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Readers Respond: How Have Your Supported a Loved One With Cancer?

Responses: 5


Updated May 02, 2014

Do you have a loved one with cancer? How have you shown them support during their diagnosis and treatment? What are some things you have done that have helped them? Whether you have been a shoulder to cry on or have taken on tasks like lawn care and babysitting, we want to know how you have supported your loved one.

Bruce's Cancer Journey

Sadly, my wonderful husband,Bruce lost his battle with prostate cancer 6 months ago. As his disease progressed he spent a lot of time in bed. I made our meals and I sat next to him and ate my meals in bed too. I never wanted him to be alone or feel lonely. I spent endless hours doing research and submitting requests to join clinical trials and finding doctors that were interested in his case. I would bring my laptop in our bedroom and did my research there so that I could always keep him company while I was trying to get him the best treatment available. I really wanted to spend every minute with him and I am so thankful for that time. I prayed with him and read the bible to him and we both strengthened our faith in God. I gave him daily massages with moisturizing creams and he never got one bed sore and the massages eased some of his pain and relaxed him and helped him sleep and it was quality time we spent talking. We kept a journal detailing our long and difficult journey as a famil
—Guest Carol Roberts


When my husband was diagnosed with cancer in 2003 it felt like doomsday. I offered all my support and felt at times so powerless and not doing enough. After surgery I assisted with all appointments and phone calls to medical offices, insurance etc. We attended the appointments together and found a cancer support group to attend. Research and talking to other cancer patients and their caregivers helped - we didn't feel so alone. In time we also decided to have individual counseling to assist our needs. It is an ongoing struggle, managing to go through re-occurance of cancer and then rejoice with the spouse when he is told he is now cancer free. The mental struggle continues, as there is always some fear in the back of the mind "what if it comes back?" I have seen marriages fall apart going through this and we feel blessed that we have been able to walk "the walk" together.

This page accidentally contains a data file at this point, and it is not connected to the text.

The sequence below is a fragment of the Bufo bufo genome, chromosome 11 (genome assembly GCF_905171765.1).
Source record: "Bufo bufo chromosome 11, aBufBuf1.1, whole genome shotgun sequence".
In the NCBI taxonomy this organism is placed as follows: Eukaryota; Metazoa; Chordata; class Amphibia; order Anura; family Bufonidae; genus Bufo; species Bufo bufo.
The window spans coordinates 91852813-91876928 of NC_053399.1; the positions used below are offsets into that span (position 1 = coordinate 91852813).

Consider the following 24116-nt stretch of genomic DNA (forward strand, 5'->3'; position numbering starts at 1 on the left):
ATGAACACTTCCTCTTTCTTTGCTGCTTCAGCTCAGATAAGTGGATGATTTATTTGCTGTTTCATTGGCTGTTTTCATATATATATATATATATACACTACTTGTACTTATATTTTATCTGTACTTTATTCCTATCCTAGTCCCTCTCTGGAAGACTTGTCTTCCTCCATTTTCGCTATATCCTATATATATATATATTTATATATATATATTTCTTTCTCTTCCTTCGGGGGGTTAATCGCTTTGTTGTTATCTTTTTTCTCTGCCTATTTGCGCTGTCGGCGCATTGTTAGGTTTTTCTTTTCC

—Guest Lis L

All types of Cancer

I work as a Volunteer Cancer Counsellor and devote my Sundays to talk to patients in the Sri Lanka Cancer Society, Kandy Branch. It is something more than medication they need. You have to inspire the patient without giving false hopes. medicationm
—Guest Asoka Palliyaguruge


I too have got my husband suffering from a rectal cancer, I accompanied him for his treatments at the Clinic for his chimoterapy seesions, radio therapy and visits to the doctors. Today I feel that I cannot do nothing while he is suffering from ache at his back and feel weak because during the all day he is alone at home as I have to go to work and when I returned back from work, I have to think what I will cook for his dinner. At night it is something impossible for me for he remained awake, going to the toilet every 15 minutes, I ask myself what can I do to help him? So you may understand that we wifes we are always trying to help our husbands but sometimes it is very difficult to do so. (when we promise during our marriage for the good or for the bad - good health or bad health).
—Guest Marie Anne

I have cervical cancer

I have been treated for cervical cancer for the last five years - I am 64 years old, the cancer is (to the best of our collective knowledge - nearly 30 years old) - I receive treatment of chemo once a week, and support/stabilizing drugs four days a week - for the past five years.... I encourage every women out there to five an excellent doctor, get checked often - I went every six months - they either didn't look or didn't see it (?) - if you still don't feel well, or there are other problems, don't wait, don't put it off, take it seriously, it is serious.
—Guest Deborah T

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